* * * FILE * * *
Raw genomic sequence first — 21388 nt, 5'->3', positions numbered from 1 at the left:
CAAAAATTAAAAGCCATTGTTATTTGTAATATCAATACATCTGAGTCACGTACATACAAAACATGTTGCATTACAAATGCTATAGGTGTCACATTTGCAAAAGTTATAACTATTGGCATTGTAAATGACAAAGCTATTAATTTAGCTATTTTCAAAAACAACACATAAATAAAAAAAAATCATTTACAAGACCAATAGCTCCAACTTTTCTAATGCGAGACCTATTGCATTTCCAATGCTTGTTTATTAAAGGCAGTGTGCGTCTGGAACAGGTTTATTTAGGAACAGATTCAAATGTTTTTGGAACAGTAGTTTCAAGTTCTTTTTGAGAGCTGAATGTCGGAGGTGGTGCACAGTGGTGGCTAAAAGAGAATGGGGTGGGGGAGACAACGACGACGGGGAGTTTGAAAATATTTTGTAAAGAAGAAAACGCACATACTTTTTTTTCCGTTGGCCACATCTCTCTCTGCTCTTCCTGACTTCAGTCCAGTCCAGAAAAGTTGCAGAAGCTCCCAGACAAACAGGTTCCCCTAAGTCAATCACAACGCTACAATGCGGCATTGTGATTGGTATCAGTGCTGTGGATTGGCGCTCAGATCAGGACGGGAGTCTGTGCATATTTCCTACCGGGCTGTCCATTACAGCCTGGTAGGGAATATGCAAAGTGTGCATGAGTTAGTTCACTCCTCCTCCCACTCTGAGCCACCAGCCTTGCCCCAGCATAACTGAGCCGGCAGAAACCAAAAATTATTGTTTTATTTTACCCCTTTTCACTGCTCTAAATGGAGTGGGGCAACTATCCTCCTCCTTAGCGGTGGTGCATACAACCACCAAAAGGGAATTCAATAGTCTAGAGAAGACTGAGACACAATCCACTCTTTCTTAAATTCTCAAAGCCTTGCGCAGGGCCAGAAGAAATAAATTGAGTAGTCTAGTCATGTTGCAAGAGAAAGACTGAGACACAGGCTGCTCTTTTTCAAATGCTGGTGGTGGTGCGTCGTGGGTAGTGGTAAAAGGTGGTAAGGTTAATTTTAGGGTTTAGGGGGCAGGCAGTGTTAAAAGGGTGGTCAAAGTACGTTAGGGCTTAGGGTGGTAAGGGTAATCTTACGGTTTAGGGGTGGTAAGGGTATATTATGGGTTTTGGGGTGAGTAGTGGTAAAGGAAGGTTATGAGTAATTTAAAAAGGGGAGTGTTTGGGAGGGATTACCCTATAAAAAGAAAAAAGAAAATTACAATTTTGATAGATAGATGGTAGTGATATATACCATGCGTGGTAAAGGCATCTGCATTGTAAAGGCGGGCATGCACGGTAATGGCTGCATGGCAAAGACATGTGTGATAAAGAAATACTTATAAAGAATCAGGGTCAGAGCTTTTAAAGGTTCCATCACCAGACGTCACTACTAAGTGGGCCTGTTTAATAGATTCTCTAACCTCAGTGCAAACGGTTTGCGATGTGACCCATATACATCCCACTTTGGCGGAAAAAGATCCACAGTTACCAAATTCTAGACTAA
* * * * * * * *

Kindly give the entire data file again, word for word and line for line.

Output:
Raw genomic sequence first — 21388 nt, 5'->3', positions numbered from 1 at the left:
CAAAAATTAAAAGCCATTGTTATTTGTAATATCAATACATCTGAGTCACGTACATACAAAACATGTTGCATTACAAATGCTATAGGTGTCACATTTGCAAAAGTTATAACTATTGGCATTGTAAATGACAAAGCTATTAATTTAGCTATTTTCAAAAACAACACATAAATAAAAAAAAATCATTTACAAGACCAATAGCTCCAACTTTTCTAATGCGAGACCTATTGCATTTCCAATGCTTGTTTATTAAAGGCAGTGTGCGTCTGGAACAGGTTTATTTAGGAACAGATTCAAATGTTTTTGGAACAGTAGTTTCAAGTTCTTTTTGAGAGCTGAATGTCGGAGGTGGTGCACAGTGGTGGCTAAAAGAGAATGGGGTGGGGGAGACAACGACGACGGGGAGTTTGAAAATATTTTGTAAAGAAGAAAACGCACATACTTTTTTTTCCGTTGGCCACATCTCTCTCTGCTCTTCCTGACTTCAGTCCAGTCCAGAAAAGTTGCAGAAGCTCCCAGACAAACAGGTTCCCCTAAGTCAATCACAACGCTACAATGCGGCATTGTGATTGGTATCAGTGCTGTGGATTGGCGCTCAGATCAGGACGGGAGTCTGTGCATATTTCCTACCGGGCTGTCCATTACAGCCTGGTAGGGAATATGCAAAGTGTGCATGAGTTAGTTCACTCCTCCTCCCACTCTGAGCCACCAGCCTTGCCCCAGCATAACTGAGCCGGCAGAAACCAAAAATTATTGTTTTATTTTACCCCTTTTCACTGCTCTAAATGGAGTGGGGCAACTATCCTCCTCCTTAGCGGTGGTGCATACAACCACCAAAAGGGAATTCAATAGTCTAGAGAAGACTGAGACACAATCCACTCTTTCTTAAATTCTCAAAGCCTTGCGCAGGGCCAGAAGAAATAAATTGAGTAGTCTAGTCATGTTGCAAGAGAAAGACTGAGACACAGGCTGCTCTTTTTCAAATGCTGGTGGTGGTGCGTCGTGGGTAGTGGTAAAAGGTGGTAAGGTTAATTTTAGGGTTTAGGGGGCAGGCAGTGTTAAAAGGGTGGTCAAAGTACGTTAGGGCTTAGGGTGGTAAGGGTAATCTTACGGTTTAGGGGTGGTAAGGGTATATTATGGGTTTTGGGGTGAGTAGTGGTAAAGGAAGGTTATGAGTAATTTAAAAAGGGGAGTGTTTGGGAGGGATTACCCTATAAAAAGAAAAAAGAAAATTACAATTTTGATAGATAGATGGTAGTGATATATACCATGCGTGGTAAAGGCATCTGCATTGTAAAGGCGGGCATGCACGGTAATGGCTGCATGGCAAAGACATGTGTGATAAAGAAATACTTATAAAGAATCAGGGTCAGAGCTTTTAAAGGTTCCATCACCAGACGTCACTACTAAGTGGGCCTGTTTAATAGATTCTCTAACCTCAGTGCAAACGGTTTGCGATGTGACCCATATACATCCCACTTTGGCGGAAAAAGATCCACAGTTACCAAATTCTAGACTAA